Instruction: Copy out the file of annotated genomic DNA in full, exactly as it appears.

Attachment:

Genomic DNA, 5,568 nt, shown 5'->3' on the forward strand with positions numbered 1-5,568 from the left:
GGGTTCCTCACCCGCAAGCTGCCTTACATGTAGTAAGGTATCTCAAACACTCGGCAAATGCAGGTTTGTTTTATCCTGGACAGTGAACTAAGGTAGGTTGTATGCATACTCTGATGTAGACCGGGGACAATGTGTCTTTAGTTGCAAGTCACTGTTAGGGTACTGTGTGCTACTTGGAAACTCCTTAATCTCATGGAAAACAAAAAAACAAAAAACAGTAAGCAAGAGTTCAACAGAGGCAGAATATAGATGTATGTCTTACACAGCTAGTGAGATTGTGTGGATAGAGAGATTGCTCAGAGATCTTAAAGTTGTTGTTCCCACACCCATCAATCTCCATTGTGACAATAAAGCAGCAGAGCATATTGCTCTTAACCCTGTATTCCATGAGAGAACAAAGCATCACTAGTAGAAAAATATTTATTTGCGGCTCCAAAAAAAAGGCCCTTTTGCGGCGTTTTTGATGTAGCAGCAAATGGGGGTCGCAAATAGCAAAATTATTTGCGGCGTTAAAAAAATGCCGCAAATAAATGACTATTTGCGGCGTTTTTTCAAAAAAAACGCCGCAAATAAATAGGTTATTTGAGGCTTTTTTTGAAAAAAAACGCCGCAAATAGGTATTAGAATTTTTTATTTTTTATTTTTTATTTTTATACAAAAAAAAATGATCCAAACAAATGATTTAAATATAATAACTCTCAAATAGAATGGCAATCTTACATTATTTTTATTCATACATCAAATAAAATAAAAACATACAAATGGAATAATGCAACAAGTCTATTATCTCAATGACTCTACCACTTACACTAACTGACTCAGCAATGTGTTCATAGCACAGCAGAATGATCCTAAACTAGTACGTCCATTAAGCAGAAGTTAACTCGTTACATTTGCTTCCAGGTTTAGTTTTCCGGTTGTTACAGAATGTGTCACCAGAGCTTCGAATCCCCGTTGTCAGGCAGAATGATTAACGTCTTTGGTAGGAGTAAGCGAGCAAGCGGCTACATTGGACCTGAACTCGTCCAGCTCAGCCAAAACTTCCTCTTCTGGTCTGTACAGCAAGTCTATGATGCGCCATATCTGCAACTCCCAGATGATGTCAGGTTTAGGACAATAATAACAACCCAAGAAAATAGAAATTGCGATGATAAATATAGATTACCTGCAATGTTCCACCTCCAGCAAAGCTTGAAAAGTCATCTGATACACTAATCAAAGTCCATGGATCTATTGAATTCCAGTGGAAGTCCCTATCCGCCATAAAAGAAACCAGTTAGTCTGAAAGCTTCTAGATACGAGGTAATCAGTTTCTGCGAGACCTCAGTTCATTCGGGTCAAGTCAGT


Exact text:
Genomic DNA, 5,568 nt, shown 5'->3' on the forward strand with positions numbered 1-5,568 from the left:
GGGTTCCTCACCCGCAAGCTGCCTTACATGTAGTAAGGTATCTCAAACACTCGGCAAATGCAGGTTTGTTTTATCCTGGACAGTGAACTAAGGTAGGTTGTATGCATACTCTGATGTAGACCGGGGACAATGTGTCTTTAGTTGCAAGTCACTGTTAGGGTACTGTGTGCTACTTGGAAACTCCTTAATCTCATGGAAAACAAAAAAACAAAAAACAGTAAGCAAGAGTTCAACAGAGGCAGAATATAGATGTATGTCTTACACAGCTAGTGAGATTGTGTGGATAGAGAGATTGCTCAGAGATCTTAAAGTTGTTGTTCCCACACCCATCAATCTCCATTGTGACAATAAAGCAGCAGAGCATATTGCTCTTAACCCTGTATTCCATGAGAGAACAAAGCATCACTAGTAGAAAAATATTTATTTGCGGCTCCAAAAAAAAGGCCCTTTTGCGGCGTTTTTGATGTAGCAGCAAATGGGGGTCGCAAATAGCAAAATTATTTGCGGCGTTAAAAAAATGCCGCAAATAAATGACTATTTGCGGCGTTTTTTCAAAAAAAACGCCGCAAATAAATAGGTTATTTGAGGCTTTTTTTGAAAAAAAACGCCGCAAATAGGTATTAGAATTTTTTATTTTTTATTTTTTATTTTTATACAAAAAAAAATGATCCAAACAAATGATTTAAATATAATAACTCTCAAATAGAATGGCAATCTTACATTATTTTTATTCATACATCAAATAAAATAAAAACATACAAATGGAATAATGCAACAAGTCTATTATCTCAATGACTCTACCACTTACACTAACTGACTCAGCAATGTGTTCATAGCACAGCAGAATGATCCTAAACTAGTACGTCCATTAAGCAGAAGTTAACTCGTTACATTTGCTTCCAGGTTTAGTTTTCCGGTTGTTACAGAATGTGTCACCAGAGCTTCGAATCCCCGTTGTCAGGCAGAATGATTAACGTCTTTGGTAGGAGTAAGCGAGCAAGCGGCTACATTGGACCTGAACTCGTCCAGCTCAGCCAAAACTTCCTCTTCTGGTCTGTACAGCAAGTCTATGATGCGCCATATCTGCAACTCCCAGATGATGTCAGGTTTAGGACAATAATAACAACCCAAGAAAATAGAAATTGCGATGATAAATATAGATTACCTGCAATGTTCCACCTCCAGCAAAGCTTGAAAAGTCATCTGATACACTAATCAAAGTCCATGGATCTATTGAATTCCAGTGGAAGTCCCTATCCGCCATAAAAGAAACCAGTTAGTCTGAAAGCTTCTAGATACGAGGTAATCAGTTTCTGCGAGACCTCAGTTCATTCGGGTCAAGTCAGT